If someone forwarded you this email, they’re asking you to subscribe. Tangle is an independent, ad-free, non-partisan, subscriber-supported newsletter. You help run the show and we fix political reporting together. Consider subscribing below:
Today’s read: 12 minutes.
I dive into the Obamagate stuff, a question about COVID-19 policing in communities of color and some quick hits in the news. Plus, reader feedback.
DoD photo by U.S. Air Force Staff Sgt. Marianique Santos
Updates from yesterday.
Mitchell from Phoenix, Arizona, took issue with my short summary of Elon Musk resuming factory operations in California, saying I “used some vague and inflammatory language. Musk is defying a county law after receiving approval from the state government. Your comment made it seem like he's going against the state's orders, which is not true.” This is a good callout. To be clear: Musk has spoken to California Gov. Gavin Newsome and helped encourage the state to begin reopening its factories. Alameda County, where Tesla operates, has said Musk could not reopen without a county-approved plan. Musk says he will be on the factory line with his workers. You can read more about the story here and an op-ed supporting Musk here.
Also, I included a bad link in yesterday’s newsletter for the “Have a nice day” section. The proper link, about a huge solar project unfolding in Nevada, is here. Oh, and one final thing: some of you got the newsletter a couple of hours late yesterday. I had actually sent it at 11:58 a.m. (two minutes early!), but it was another day where the Substack email server seemed to be hitting some snags. There’s nothing I can do but ask for them to improve, and they said their engineering team is on it. Here’s to hoping.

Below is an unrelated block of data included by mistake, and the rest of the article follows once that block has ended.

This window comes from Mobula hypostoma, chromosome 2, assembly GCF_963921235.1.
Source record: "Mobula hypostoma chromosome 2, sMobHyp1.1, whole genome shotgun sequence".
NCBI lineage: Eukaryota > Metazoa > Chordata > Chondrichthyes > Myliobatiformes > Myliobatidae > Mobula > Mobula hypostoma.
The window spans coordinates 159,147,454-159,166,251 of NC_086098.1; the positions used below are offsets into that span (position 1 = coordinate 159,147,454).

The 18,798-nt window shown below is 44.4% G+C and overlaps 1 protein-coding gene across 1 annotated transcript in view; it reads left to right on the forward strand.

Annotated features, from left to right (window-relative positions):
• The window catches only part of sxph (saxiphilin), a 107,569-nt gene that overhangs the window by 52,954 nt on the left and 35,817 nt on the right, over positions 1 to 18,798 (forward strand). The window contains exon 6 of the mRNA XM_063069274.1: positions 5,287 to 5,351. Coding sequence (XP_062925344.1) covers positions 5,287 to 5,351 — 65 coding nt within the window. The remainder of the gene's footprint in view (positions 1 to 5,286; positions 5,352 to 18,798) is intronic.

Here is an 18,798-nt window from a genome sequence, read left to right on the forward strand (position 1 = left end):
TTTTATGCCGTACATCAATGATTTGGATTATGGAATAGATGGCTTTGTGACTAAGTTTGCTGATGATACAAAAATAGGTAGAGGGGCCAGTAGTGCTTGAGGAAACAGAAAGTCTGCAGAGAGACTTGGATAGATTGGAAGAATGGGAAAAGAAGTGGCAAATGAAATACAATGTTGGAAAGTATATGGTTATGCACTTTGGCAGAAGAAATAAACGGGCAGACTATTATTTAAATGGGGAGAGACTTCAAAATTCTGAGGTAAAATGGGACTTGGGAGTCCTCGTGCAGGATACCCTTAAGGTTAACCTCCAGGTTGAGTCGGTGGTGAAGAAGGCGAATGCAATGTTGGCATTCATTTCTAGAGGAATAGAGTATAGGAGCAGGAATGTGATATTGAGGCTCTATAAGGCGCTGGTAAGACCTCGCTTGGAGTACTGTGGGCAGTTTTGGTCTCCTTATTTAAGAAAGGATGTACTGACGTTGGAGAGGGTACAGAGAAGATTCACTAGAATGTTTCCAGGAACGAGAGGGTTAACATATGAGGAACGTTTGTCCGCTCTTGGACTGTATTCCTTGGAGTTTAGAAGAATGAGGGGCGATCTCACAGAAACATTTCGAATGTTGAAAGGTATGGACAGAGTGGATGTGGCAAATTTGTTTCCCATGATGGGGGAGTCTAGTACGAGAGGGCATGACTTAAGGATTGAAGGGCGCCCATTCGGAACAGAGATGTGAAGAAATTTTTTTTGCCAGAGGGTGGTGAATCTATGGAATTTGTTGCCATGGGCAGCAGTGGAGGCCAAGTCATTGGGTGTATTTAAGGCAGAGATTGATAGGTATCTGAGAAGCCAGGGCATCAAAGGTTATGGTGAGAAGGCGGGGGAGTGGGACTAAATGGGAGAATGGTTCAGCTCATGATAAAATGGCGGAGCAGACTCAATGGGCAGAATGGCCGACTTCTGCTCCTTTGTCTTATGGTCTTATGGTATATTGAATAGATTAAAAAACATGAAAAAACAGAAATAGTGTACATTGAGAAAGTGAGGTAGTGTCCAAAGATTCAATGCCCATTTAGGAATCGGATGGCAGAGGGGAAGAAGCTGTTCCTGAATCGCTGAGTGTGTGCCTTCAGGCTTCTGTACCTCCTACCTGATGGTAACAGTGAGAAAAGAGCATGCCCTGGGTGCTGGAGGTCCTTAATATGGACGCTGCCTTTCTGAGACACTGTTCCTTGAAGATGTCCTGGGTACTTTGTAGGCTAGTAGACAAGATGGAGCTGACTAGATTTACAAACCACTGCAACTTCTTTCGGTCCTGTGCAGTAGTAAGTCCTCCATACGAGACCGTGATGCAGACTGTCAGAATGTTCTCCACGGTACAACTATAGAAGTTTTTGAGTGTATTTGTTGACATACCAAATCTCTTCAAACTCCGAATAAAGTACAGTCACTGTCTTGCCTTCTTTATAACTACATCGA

TAKE THE POLL!
Yesterday, I released the 8th Tangle poll ever. If you didn’t take it, please fill it out today. It’s a great way for me to understand my readers, for you to shape the newsletter and helps me create unique political data that is newsworthy. I’m trusting my readers not to double-dip so I can keep the polls anonymous for those who don’t want their emails tracked or included. Please play by the rules.
What D.C. is talking about.
Over the last few days, the term “Obamagate” has become a go-to rallying cry for President Donald Trump and his allies in the right-leaning media. Trump himself has been unable to define exactly what crime he’s accusing President Obama of, but many conservative politicians, pundits and reporters believe the Obama administration was part of a wide-reaching effort to damage the Trump administration on their way out the door. President Trump has claimed that Obama and former top-level officials in his administration will be prosecuted for crimes ranging from “entrapping” former national security adviser Michael Flynn to establishing the entire Russia-collusion, Robert Mueller investigation on a salacious and discredited dossier. Some pundits have claimed that “Obama must testify” over his actions. Many on the left have responded to these accusations by calling Obamagate a “conspiracy theory” and accusing Trump and his allies of living in an alternative reality — one where his administration made zero mistakes and did nothing to bring the Russia investigations onto themselves.
What the right is saying.
The gist of Obamagate is that Barack Obama, Joe Biden, and high-ranking intelligence officials conspired to undermine Trump by planting a phony conspiracy theory in the media that the campaign was working with Russia to win the 2016 election. Well-documented leaks from the FBI to the press support the fact the media was being fed bits and pieces of information that threw gas on the fire. The intelligence officials spied on the Trump campaign via Carter Page with warrants that withheld critical information and were based on a discredited dossier. National security adviser Susan Rice “unmasked” Trump campaign officials — or revealed their identities because they were caught up in electronic eavesdropping despite not being targets of an investigation. Barack Obama convened his national security team and instructed them to withhold information from the Trump campaign for fear of tipping them off to the investigation.
“It is not conspiracy-mongering to note that the investigation into Trump was predicated on an opposition-research document filled with fabulism and, most likely, Russian disinformation,” David Harsanyi wrote in the National Review. John Daniel Davidson wrote in The Federalist that this “unprecedented abuse of power” was “in effect an attempted coup.”